Skip to main content
Minister Joel Osteen, left, leads Nik Wallenda and his family in prayer minutes before the Grand Canyon walk. (Photo from
Sarasota Thursday, Jun. 27, 2013 4 years ago

Our View: Down with DOMA


We are all likely to drown over the next few days in the news and commentaries on the U.S. Supreme Court’s rejection of Section 3 of the Defense of Marriage Act. The court said it was unconstitutional.

This is likely to become our next Roe v. Wade.

“DOMA,” as this 1996 legislation is known, allows states to refuse to recognize same-sex marriages performed under the laws of other states and restricts the dispensing of many federal benefits on the basis of marital status in such areas as insurance benefits for government employees, Social Security survivors’ benefits, immigration and the filing of joint tax returns.

Congress, in effect, decided not to recognize same-sex marriages when it defined marriage in Section 3 of DOMA. It says:

Marriage is a legal union only between one man and one woman as husband and wife, and the word “spouse” refers only to a person of the opposite sex who is a husband or a wife.

In effect, Congress created a new class of separate and unequal people.

On Wednesday, the Supreme Court ruled this unconstitutional — specifically Section 3 of DOMA.

We have always wondered why Congress, to begin with, must compel itself to meddle in people’s personal relationships. Indeed, today’s social wars over same-sex marriage are the inevitable result of lawmakers — at the state and federal levels — extending their tentacles where they shouldn’t.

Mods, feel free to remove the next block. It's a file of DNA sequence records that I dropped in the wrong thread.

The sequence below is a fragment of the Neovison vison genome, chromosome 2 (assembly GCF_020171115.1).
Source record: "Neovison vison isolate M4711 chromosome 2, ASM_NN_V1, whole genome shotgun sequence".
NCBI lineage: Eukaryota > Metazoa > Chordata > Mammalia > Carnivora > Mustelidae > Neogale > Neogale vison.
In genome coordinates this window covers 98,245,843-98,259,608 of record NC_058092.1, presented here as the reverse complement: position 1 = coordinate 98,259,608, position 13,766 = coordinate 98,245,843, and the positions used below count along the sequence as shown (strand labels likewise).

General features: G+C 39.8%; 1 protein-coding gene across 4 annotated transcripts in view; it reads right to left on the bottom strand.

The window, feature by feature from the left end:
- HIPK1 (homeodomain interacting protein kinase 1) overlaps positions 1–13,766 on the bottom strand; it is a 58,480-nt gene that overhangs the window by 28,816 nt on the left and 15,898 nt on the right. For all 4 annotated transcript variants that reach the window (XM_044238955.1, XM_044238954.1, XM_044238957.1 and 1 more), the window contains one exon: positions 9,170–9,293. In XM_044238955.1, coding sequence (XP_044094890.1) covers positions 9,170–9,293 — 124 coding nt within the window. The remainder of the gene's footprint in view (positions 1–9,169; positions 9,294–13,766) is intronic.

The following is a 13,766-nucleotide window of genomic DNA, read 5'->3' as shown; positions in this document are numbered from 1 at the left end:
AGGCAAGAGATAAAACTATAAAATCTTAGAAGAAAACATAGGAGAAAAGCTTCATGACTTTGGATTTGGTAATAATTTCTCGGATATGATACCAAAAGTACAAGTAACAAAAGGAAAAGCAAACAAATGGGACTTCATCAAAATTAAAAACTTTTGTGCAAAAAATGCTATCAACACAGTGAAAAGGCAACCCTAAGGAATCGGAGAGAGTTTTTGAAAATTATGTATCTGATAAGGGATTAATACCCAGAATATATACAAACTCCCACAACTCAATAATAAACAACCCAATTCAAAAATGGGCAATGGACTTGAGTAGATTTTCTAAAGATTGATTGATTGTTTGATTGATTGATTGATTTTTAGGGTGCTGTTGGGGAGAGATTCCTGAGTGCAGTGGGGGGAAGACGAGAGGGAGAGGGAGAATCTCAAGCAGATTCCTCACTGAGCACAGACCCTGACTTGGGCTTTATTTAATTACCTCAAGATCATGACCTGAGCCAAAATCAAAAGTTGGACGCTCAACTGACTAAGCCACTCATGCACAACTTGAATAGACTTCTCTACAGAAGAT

In the purest sense of the ideals of “life, liberty and the pursuit of happiness,” the State has no business regulating the joining of individuals in marriage, be they of opposite sex or same sex. In this sense, marriage is a contract between two individuals, and all such contracts should be treated the same under the law. The State should not show preferences in conferring benefits.

Unfortunately, lawmakers are lawmakers. And what they do day in and day out is pick and choose one group over another. And look at the messes they make.

+ Scott’s rating on the upswing
You probably won’t read the following anywhere in Florida’s major mainstream media. It’s positive news about Florida Gov. Rick Scott.

The devil of Florida’s mainstream media, Scott in his two and a half years as governor rarely, if ever, has received credit in the news media for the job he is doing. Indeed, they have mostly fixated on the governor’s low approval ratings. They revel in them.

So, in case you don’t read or hear it elsewhere, here’s the news: A recent poll of 600 likely voters shows Floridians have an increasingly favorable view of the job Scott is doing. His approval rating has risen to 52%, up from 47% in March. Six months ago, it stood in the mid-20% range.

What’s more, 45% of likely Florida voters believe Florida is heading in the right direction. A year ago, that percentage was 36%.